The Treasury has confirmed that the government is mulling introducing higher taxes on Kenya’s super-rich and high-income earners in the new budget starting July.
The budget is expected to prioritize economic recovery and job creation following the effects of the Covid-19 pandemic – and a wealth tax is one way to raise revenues. The Kenya Revenue Authority (KRA) has consistently recorded shortfalls since the onset of the pandemic – which saw tax relief measures put in place for several months even as firms sent home workers, slashed their wages or shut down entirely.
Treasury Principal Secretary Julius Muia noted that the proposed wealth tax was only one of a number of fiscal reforms being considered for the budget. He, however, failed to offer details on how it would be implemented.
“We are looking at fiscal changes that will go into the Finance Bill and we are in discussions over the wealth tax among many other fiscal reforms to boost revenues,” he told journalists.
A 2018 bid to impose a higher maximum tax rate of 35 per cent on income of more than Ksh9 million a year or Ksh750,000 a month flopped – with the Treasury dropping the plan after public participation on the Draft Income Tax Bill.
Muia seemed to acknowledge that the newly proposed wealth tax could run into similar headwinds, asserting that stakeholder consultations would be key in formulation of the tax and its structure.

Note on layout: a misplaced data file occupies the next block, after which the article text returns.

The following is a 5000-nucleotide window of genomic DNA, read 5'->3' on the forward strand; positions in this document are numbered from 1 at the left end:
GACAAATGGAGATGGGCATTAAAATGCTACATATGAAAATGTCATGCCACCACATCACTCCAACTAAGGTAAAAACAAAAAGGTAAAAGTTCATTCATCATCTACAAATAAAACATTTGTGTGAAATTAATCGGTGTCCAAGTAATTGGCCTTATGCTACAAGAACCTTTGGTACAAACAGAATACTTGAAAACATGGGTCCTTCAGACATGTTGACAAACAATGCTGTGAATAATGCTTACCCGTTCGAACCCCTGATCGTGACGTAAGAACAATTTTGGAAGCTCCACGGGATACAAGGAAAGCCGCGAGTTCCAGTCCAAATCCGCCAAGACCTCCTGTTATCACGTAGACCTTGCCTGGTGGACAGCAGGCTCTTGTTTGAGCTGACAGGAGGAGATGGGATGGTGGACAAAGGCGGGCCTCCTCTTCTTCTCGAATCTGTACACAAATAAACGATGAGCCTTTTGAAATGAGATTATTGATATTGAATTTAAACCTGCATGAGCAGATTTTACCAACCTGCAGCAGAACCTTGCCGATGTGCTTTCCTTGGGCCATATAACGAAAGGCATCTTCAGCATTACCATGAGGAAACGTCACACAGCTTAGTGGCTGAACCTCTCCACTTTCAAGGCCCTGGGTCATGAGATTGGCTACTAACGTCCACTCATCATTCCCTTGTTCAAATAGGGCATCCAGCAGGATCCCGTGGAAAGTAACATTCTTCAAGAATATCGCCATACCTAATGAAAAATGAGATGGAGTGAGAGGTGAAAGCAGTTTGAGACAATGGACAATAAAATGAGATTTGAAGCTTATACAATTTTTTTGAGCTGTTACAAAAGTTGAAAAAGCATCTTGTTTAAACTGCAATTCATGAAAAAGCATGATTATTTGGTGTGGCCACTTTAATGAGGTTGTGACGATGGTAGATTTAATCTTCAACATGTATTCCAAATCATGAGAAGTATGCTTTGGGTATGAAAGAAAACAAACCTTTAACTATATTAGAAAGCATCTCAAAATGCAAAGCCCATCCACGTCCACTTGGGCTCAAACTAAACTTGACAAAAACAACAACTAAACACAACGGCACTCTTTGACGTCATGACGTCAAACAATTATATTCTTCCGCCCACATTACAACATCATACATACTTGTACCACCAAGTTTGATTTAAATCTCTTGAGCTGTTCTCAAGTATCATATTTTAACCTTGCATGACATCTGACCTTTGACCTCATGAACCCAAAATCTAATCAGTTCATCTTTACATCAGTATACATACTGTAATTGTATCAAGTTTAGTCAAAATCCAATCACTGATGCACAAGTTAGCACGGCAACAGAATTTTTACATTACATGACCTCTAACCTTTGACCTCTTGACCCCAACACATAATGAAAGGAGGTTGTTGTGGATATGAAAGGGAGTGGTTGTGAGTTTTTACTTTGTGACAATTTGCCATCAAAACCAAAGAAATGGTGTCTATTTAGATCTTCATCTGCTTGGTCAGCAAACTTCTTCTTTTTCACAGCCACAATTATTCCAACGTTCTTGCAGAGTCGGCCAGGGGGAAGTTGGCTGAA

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“It is too early to comment on how it will look because we are still consulting to bring people on board.
“The complexity of budget proposals undergo a lot of simulation, structured stakeholder consultations, considering a lot of aspects, looking at facts without nuance before policy is implemented,” he noted.
The move notably comes amid a global conversation on imposing higher taxes on the rich – with a growing movement piling pressure on their governments to do so as a way of taming inequality and channeling resources to neglected and impoverished communities.
In the United States, Democratic Party candidates in the 2020 Presidential election including Bernie Sanders and Elizabeth Warren all had a wealth tax among their signature policies,
University of California Berkeley economists Gabriel Zucman and Emmanuel Saez, who advised Sanders on his plan, claimed that the proposal would cut the wealth of billionaires in the United States in half in 15 years and entirely close the gap in wealth growth between billionaires and the average American family.
American citizens and residents pay a top tax rate of 37 per cent for earnings over $518,401 (Ksh56.7 million) a year. In the UK, the top individual tax rate is 45 per cent on annual income above Ksh21.8 million.